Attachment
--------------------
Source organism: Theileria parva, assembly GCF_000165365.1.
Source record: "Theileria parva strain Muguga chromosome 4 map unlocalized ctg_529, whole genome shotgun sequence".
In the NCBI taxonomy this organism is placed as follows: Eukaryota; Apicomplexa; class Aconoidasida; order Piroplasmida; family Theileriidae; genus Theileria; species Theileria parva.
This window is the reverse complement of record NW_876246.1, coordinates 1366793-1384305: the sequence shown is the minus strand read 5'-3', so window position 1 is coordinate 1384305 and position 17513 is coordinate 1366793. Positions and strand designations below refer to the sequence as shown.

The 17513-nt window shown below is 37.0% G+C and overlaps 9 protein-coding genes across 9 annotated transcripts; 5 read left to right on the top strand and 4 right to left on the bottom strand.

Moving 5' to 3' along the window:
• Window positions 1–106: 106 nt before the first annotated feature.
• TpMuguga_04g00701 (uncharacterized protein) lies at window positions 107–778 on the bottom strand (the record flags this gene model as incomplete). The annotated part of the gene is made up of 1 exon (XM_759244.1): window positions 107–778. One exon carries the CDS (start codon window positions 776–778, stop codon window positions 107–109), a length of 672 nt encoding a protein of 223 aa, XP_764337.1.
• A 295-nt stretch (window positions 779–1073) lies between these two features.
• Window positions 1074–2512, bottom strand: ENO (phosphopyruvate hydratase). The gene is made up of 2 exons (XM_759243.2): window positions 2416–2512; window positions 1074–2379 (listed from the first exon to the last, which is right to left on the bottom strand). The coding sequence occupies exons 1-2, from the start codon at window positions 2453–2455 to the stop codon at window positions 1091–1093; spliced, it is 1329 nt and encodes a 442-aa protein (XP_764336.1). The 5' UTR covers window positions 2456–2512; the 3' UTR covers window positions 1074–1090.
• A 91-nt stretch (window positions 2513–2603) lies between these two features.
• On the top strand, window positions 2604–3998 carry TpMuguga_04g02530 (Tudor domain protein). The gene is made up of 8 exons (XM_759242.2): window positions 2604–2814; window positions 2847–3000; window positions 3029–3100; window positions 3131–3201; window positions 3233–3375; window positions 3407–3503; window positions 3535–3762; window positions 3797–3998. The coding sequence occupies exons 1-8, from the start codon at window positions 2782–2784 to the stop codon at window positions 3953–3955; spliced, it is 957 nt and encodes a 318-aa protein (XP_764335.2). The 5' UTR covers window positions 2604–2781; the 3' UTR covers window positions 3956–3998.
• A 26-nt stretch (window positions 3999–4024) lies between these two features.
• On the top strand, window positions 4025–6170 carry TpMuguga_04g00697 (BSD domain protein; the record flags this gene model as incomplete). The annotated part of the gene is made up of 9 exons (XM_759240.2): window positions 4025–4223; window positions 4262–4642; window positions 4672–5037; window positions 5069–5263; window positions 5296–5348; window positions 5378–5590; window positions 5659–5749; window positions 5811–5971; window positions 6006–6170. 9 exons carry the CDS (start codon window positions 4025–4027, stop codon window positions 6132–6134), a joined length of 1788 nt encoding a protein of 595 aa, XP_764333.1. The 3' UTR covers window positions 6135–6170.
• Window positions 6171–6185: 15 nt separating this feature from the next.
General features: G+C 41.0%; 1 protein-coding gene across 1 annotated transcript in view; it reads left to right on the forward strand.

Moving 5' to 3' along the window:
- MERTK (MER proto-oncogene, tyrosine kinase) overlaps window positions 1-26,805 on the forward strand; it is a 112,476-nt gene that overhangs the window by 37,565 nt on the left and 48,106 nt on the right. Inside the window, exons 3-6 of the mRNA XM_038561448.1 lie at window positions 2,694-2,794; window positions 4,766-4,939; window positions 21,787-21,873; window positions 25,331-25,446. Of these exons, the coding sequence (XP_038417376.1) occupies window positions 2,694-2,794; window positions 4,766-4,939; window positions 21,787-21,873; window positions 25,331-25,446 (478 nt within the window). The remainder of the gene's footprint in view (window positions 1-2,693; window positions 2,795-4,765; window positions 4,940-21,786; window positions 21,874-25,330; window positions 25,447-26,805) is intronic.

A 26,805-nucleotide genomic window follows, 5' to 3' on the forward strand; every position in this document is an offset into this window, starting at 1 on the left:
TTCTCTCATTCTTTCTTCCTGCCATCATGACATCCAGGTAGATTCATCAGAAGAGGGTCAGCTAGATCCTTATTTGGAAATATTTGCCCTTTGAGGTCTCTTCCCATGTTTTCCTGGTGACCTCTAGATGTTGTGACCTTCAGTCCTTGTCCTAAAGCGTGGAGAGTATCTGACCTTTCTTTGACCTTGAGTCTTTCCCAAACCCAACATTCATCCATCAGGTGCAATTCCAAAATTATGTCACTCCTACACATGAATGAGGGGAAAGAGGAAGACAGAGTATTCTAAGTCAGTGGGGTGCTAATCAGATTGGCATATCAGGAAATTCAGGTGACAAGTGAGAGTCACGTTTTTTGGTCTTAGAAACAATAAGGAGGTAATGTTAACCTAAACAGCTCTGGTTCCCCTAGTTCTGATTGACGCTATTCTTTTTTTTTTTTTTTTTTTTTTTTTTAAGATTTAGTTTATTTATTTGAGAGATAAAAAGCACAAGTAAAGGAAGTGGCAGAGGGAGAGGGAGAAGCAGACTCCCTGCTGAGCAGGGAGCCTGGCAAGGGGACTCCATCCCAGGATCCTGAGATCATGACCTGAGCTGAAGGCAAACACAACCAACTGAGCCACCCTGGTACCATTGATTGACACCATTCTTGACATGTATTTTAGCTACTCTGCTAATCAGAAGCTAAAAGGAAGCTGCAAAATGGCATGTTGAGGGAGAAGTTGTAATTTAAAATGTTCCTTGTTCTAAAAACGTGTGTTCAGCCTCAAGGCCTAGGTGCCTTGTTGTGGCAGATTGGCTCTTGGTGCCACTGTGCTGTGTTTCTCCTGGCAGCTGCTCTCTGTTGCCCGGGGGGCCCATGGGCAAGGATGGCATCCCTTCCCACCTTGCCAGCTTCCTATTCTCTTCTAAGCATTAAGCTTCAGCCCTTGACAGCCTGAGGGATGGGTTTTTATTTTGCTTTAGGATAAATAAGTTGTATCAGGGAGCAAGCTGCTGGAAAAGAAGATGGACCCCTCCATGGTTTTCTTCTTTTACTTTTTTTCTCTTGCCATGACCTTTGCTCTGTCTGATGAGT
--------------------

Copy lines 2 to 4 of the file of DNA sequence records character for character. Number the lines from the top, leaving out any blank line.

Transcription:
Source record: "Theileria parva strain Muguga chromosome 4 map unlocalized ctg_529, whole genome shotgun sequence".
In the NCBI taxonomy this organism is placed as follows: Eukaryota; Apicomplexa; class Aconoidasida; order Piroplasmida; family Theileriidae; genus Theileria; species Theileria parva.
This window is the reverse complement of record NW_876246.1, coordinates 1366793-1384305: the sequence shown is the minus strand read 5'-3', so window position 1 is coordinate 1384305 and position 17513 is coordinate 1366793. Positions and strand designations below refer to the sequence as shown.